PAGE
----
One of the most versatile machines on any work site is the backhoe. If you…
The backhoe has often been seen as a thrown together cross between a fully fledged excavator and a full size front-end loader. There is probably a little truth in it as well since the backhoe can do some of the work of an excavator using one end of the machine, and do some of the work of a front end loader using the other half.
Looking a little like a scorpion, backhoes have their place in construction, particularly when the jobs require the services of a smaller machine. Over the years new technology has made big inroads into the capabilities of excavators, road graders and to a lesser extent, bulldozers and front-end loaders. The backhoe hasn’t been forgotten with new attachments coming out all the time.
One attachment that came out several years ago really changed some of the capabilities of backhoes. There are times when a sidewalk needs to be torn up and the best machine for the job was the backhoe. However, there were times when the only way to complete the job involved damaging the areas either side of the sidewalk. A new tool called a Rototilt was introduced that completely changed the way a backhoe tackled the job. Now, a backhoe can dig up a sidewalk and cause little or no damage to surrounding areas.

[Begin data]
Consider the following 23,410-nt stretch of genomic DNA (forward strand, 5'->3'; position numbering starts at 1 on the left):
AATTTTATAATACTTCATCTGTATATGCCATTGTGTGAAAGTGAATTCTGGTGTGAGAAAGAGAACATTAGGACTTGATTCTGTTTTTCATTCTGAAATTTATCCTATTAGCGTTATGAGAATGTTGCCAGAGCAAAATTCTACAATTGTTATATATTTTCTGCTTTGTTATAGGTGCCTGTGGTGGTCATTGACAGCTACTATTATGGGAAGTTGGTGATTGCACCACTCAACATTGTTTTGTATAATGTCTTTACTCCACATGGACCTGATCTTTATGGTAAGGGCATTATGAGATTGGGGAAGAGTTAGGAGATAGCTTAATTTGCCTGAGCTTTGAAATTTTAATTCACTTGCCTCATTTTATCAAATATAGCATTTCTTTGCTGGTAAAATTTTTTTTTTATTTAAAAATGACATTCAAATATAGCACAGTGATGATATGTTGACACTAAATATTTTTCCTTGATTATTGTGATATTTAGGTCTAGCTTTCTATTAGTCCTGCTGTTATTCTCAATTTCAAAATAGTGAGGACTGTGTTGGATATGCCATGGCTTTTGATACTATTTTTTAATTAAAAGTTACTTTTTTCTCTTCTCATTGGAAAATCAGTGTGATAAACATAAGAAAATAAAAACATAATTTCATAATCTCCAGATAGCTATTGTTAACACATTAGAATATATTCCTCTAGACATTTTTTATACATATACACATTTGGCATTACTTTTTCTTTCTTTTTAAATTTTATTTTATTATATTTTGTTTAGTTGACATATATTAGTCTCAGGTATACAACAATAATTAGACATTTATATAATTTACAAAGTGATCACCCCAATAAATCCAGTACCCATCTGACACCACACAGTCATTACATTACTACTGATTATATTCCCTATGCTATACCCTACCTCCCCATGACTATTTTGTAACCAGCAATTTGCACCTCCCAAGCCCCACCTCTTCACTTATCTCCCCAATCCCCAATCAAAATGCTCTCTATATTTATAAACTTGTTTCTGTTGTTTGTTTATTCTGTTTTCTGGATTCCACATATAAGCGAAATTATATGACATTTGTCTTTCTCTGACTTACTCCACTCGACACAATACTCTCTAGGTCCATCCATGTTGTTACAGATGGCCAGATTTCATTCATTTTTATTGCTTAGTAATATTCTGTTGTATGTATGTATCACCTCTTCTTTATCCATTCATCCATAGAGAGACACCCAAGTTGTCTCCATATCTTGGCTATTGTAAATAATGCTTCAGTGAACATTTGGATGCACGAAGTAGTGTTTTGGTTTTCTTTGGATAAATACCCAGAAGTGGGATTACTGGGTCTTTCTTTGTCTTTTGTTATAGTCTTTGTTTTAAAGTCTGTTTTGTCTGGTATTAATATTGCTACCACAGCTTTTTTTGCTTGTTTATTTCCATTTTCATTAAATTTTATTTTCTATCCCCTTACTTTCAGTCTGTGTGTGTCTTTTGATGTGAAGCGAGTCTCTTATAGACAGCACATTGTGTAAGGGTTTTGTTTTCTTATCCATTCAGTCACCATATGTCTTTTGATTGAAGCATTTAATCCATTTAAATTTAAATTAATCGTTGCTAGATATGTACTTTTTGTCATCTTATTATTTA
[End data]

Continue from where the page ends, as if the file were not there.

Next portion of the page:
This is just one attachment, there are hundreds of others. What has it meant to the backhoe? It is no longer a cross between an excavator and a front-end loader, it is a legitimate machine in its own right. Whilst the combined skills of an excavator operator and front-end loader operator are ideal, the backhoe now demands skills specific to the machine. If you are looking for a career in heavy equipment that is challenging and involves a lot of variety, consider undertaking backhoe training – it’s a career that continues to evolve and challenge operators – you will never find yourself becoming bored.